Establishing story, establishing ethos : community college, composition, & the development of self

WCU Author/Contributor (non-WCU co-authors, if there are any, appear on document)
Shane Marie Smith (Creator)
Western Carolina University (WCU )
Web Site:
Beth Huber

Abstract: This thesis explores the concept of story and its potential use within the community college composition classroom. Story is everywhere; it is how we as human beings make sense of our existence and our role within the world. While we are all carriers of story, community college students carry unique stories of hardship and adversity that have led them to enrollment. Previous educational experiences and negative rhetoric about their past has the ability to shape or limit what they see themselves as capable of both in their present situation and their future. If left unchallenged, the rhetoric used to describe our stories (or how others have described them) limits what we see as possible for ourselves. Providing space within the community college classroom challenges the negative rhetoric and affords a unique opportunity for instructors to provide support and guidance to their students. This thesis discusses how story ownership and authorship, when encouraged by an instructor, communicates more than simply the telling of stories, fostering both trust and the development of ethos. Story ownership and authorship fosters a fully established ethos that refuses to require students to compartmentalize the academic and personal parts of their sense of self. Instead, story invites all parts of the self and attaches value to both lived experiences and knowledge obtained from such experiences. By doing so, it heightens instructor awareness and allows for a level of humanization and connection between instructor and student that may not otherwise be possible. By establishing the ethos of both student and instructor as carriers of story, students experience a heightened level of trust and open communication with their instructor. In doing so, instructors are able to provide a sense of support and mentorship inside the classroom- rather than relying on external support services to take on that position. By recognizing the power of story and advocating for more of its inclusion within the community college composition classroom, instructors can capitalize on the transformative power of story to engage students and foster both success and support.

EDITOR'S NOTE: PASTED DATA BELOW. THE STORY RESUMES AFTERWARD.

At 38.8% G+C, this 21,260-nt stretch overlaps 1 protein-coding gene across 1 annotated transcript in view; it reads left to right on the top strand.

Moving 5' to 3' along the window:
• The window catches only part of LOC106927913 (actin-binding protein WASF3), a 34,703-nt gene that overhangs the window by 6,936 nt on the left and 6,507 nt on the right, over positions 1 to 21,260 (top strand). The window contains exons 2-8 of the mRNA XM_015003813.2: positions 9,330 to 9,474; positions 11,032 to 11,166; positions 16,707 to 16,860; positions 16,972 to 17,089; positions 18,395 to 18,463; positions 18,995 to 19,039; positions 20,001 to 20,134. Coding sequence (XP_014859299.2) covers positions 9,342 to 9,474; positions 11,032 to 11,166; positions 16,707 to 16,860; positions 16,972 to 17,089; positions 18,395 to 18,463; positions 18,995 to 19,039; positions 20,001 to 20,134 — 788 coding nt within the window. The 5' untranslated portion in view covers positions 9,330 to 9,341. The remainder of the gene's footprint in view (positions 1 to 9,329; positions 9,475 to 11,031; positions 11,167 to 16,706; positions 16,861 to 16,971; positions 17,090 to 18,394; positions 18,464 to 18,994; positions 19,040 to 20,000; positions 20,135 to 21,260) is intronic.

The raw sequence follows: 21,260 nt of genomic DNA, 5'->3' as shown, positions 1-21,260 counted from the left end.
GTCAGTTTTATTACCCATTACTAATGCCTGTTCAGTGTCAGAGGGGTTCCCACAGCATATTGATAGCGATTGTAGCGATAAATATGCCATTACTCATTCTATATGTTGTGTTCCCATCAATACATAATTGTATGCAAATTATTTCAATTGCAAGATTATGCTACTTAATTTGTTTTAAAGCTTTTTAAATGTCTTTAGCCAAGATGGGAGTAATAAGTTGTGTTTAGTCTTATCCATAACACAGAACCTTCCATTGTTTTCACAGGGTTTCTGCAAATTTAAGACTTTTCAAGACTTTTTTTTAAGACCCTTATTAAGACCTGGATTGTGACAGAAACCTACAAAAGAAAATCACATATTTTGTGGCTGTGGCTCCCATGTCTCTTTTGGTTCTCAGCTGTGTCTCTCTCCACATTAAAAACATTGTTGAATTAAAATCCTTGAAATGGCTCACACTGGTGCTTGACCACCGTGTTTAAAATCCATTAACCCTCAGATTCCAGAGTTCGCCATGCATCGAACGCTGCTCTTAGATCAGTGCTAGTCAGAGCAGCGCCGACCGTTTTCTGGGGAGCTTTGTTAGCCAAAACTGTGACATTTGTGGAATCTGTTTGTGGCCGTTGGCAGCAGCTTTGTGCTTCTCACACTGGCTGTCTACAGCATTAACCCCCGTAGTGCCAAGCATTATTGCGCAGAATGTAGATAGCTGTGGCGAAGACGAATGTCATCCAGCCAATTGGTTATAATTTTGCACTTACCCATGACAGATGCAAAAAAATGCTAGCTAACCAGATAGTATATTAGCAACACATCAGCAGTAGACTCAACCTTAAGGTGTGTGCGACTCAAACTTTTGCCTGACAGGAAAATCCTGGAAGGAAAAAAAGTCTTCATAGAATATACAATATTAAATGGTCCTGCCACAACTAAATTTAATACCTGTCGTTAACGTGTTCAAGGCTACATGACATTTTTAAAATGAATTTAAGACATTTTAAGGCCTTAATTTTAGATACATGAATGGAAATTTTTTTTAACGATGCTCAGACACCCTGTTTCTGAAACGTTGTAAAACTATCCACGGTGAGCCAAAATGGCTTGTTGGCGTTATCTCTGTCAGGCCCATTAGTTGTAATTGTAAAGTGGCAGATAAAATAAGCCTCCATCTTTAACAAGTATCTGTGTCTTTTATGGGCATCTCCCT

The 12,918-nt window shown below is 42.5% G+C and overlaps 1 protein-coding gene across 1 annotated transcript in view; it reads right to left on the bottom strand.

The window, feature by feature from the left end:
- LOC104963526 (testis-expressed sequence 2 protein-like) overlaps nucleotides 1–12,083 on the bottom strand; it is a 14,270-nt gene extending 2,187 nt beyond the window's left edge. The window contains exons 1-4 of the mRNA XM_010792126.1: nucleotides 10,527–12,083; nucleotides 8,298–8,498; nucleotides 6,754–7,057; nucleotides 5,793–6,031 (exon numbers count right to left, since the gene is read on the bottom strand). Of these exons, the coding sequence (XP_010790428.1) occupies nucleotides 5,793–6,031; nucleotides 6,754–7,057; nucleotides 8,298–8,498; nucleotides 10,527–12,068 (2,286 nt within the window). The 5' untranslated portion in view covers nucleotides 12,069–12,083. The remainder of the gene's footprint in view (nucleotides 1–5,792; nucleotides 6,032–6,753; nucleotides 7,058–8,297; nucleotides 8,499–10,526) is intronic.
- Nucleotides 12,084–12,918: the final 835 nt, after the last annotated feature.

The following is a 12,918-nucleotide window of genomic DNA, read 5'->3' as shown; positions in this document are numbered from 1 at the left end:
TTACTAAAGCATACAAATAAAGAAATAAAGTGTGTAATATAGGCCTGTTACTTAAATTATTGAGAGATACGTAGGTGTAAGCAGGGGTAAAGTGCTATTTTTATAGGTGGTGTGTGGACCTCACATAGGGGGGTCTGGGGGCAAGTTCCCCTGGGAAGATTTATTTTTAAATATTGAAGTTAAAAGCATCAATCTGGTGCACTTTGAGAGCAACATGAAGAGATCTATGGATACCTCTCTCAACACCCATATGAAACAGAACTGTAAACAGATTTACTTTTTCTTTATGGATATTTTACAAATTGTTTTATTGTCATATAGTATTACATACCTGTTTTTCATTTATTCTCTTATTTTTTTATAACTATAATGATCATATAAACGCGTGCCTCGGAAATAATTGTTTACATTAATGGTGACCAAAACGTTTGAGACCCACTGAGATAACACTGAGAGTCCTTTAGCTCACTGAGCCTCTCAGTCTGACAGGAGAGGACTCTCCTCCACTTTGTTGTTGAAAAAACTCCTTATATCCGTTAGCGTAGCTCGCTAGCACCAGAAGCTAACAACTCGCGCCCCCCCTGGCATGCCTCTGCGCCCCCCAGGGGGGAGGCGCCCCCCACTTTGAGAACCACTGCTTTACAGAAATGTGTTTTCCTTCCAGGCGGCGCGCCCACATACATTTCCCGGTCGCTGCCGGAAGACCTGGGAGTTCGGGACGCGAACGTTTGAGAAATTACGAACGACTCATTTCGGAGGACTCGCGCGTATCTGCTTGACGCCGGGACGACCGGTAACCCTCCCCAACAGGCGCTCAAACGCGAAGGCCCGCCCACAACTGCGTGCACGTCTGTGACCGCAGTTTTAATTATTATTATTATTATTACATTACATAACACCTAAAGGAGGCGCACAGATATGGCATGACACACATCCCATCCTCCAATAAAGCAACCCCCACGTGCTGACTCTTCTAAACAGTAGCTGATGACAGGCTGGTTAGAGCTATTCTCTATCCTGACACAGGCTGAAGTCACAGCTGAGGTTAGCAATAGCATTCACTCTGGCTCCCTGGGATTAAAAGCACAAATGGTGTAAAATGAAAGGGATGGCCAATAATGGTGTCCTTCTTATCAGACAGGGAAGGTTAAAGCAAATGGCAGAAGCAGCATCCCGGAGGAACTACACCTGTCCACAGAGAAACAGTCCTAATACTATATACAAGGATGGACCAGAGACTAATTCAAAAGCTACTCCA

Additional Information

Language: English
Date: 2016
Storytelling -- Psychological aspects
College students -- Psychology
Identity (Psychology)
Teacher-student relationships
Discourse analysis, Narrative -- Psychological aspects

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